Driving to distinction

May 16, 2018 — Route 66 gets all the attention. America was built on Route 66. History was made on Route 66. The auto court was invented on Route 66. You could get your kicks on Route 66.

Big deal. It’s only a two-digit highway, real highways have three numbers, like Oregon’s own Highway 101.

Before the interstate highway system was built, getting to your destination meant travelling over anything from an old logging road to what used to be a foot or animal trail. America’s roads were mostly a patchwork of connectors until after World War II, when President Eisenhower decreed the building of the interstate road system we know today.

Prior to the interstate road system, the connecting of America via the automobile (or horse cart) started way back in 1806 when Thomas Jefferson assigned surveyors to plot a route between Cumberland, MD and Wheeling, WV. This was just fine until people decided they wanted to travel beyond Cumberland and Wheeling, so the National Road was built in 1916, the first road project done specifically for the horseless carriage and the first highway to bisect six states. 

Soon to follow were the demands for better roads, so the Lincoln Highway was constructed, a paved two-lane road that spanned shore to shore, some 3,389 miles through no less than 15 states.

Business grew and thrived as the conquering automobile created opportunities and jobs in every hamlet and town they roared through. The west coast was ripe for the intrusion of two lanes along the water but the first road along the Oregon coast had yet to materialize.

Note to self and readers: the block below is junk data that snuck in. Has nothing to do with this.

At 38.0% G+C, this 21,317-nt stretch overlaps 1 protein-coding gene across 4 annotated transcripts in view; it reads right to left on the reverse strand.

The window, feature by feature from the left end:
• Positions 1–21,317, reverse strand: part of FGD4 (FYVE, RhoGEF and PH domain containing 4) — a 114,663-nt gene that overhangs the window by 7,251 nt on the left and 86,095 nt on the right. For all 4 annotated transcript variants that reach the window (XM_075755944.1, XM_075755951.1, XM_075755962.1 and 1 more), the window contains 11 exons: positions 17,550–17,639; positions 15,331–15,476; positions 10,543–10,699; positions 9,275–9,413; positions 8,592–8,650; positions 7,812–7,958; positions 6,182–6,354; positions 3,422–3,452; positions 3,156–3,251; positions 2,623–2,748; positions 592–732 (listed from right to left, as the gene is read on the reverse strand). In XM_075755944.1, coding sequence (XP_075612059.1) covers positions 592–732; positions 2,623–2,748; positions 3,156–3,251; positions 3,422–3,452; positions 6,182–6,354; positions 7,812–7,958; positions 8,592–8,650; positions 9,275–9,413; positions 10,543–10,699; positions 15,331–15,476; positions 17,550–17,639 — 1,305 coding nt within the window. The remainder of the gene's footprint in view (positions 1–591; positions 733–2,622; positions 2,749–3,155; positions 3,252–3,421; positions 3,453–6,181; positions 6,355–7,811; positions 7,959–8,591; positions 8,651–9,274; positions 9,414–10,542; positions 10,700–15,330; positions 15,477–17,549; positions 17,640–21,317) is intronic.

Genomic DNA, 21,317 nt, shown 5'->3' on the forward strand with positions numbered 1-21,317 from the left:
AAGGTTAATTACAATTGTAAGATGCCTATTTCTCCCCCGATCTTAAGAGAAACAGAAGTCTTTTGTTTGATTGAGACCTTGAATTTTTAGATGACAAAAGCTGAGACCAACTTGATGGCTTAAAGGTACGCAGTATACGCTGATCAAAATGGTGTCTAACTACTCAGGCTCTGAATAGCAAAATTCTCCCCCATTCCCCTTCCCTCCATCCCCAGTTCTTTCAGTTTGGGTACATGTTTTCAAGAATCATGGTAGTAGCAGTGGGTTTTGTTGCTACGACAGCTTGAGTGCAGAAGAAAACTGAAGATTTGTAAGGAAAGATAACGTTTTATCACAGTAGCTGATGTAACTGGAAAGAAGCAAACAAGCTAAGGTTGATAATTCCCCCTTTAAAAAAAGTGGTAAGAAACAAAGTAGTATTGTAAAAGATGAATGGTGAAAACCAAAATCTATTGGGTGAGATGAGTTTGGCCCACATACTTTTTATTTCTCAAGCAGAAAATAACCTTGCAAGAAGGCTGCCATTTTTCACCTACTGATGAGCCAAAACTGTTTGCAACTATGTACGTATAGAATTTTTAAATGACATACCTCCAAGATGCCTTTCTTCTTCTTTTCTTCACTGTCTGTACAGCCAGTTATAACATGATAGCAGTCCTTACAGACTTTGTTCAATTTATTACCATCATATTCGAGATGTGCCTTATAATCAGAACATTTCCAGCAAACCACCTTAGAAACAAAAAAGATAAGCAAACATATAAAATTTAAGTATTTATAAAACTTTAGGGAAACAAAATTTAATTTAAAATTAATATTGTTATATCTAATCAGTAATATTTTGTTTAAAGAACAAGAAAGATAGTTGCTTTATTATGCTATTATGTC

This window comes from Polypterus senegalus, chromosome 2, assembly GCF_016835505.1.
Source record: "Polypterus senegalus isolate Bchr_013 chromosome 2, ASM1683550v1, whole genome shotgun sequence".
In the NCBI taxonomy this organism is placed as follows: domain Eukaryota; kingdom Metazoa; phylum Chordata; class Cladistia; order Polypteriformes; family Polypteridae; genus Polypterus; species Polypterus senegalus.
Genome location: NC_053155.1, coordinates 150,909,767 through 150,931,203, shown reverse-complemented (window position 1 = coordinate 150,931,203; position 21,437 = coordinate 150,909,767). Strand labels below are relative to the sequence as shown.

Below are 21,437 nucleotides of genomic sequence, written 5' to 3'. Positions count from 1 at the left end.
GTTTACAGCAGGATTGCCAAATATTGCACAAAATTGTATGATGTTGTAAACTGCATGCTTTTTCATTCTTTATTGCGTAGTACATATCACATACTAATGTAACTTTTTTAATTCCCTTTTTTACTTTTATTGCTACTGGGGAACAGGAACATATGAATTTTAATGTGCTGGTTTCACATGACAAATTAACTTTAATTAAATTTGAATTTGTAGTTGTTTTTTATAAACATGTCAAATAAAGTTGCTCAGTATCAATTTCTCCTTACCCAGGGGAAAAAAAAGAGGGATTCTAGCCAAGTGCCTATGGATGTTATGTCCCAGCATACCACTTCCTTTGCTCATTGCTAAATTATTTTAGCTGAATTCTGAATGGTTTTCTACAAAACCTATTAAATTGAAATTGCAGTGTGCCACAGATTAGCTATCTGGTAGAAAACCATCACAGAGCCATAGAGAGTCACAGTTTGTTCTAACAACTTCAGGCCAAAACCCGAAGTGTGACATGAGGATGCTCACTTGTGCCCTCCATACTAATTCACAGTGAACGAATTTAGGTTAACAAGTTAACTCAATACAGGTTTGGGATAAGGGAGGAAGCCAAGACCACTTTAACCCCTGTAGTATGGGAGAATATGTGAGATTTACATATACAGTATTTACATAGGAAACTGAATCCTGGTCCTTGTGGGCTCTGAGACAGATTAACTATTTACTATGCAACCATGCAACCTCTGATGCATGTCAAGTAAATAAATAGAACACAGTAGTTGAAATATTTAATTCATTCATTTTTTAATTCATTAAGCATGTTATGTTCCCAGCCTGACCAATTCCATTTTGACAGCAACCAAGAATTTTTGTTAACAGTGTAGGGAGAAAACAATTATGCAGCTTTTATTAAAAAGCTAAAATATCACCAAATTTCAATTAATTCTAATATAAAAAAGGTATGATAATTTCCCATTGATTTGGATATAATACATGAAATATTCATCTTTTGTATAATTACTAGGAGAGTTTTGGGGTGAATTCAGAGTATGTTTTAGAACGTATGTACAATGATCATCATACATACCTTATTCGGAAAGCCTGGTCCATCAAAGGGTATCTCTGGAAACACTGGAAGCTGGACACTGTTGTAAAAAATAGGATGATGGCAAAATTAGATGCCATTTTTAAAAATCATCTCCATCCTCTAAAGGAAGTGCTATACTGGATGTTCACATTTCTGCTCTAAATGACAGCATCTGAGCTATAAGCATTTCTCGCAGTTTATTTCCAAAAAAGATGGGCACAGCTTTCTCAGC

To be named the Roosevelt Coast Military Highway, it would have been the first continuous road along the Oregon coast. But the feds did not match the 2.5M bond measure passed by the people’s vote, thus it died before it was even born.

Forward to 1921 and construction of what we know today as the Oregon Coast Highway begins. Finished in 1931, it was 400 miles of two-lane blacktop (or packed gravel) that connected all the coastal towns between Gold Beach and Astoria.

Eventually all the parcels and pieces for a continuous coast road were connected into one grand south to north highway.

Now it was time to promote those things that attract the traveler and get them to empty their wallets and purses.

Route 66 has the Uranus Fudge Factory, we have Mo’s Famous Clam Chowder. Pacific Coast Highway, aka El Camino Real has the Piedras Blancas Elephant Seal Beach, we give our sea lions not just a beach but their own cave. One aspect of Highway 101 lore that sets us apart from all the other famous roads is that if it gets too congested with traffic, you just turn towards the beach and drive on the sand. It’s true, the Oregon coast itself is designated as a highway. Just get an Oregon ORV pass, a flag and you’re good to go. Also, our Highway 101 hugs the water for more miles than any other west coast road, providing beach views along almost its entire length.

Four hundred miles of wonderland sliced by bridged rivers and creeks.

One word of advice; spend more time out of the car than inside it. There is just too much to experience to be endlessly strapped into a rolling computer.

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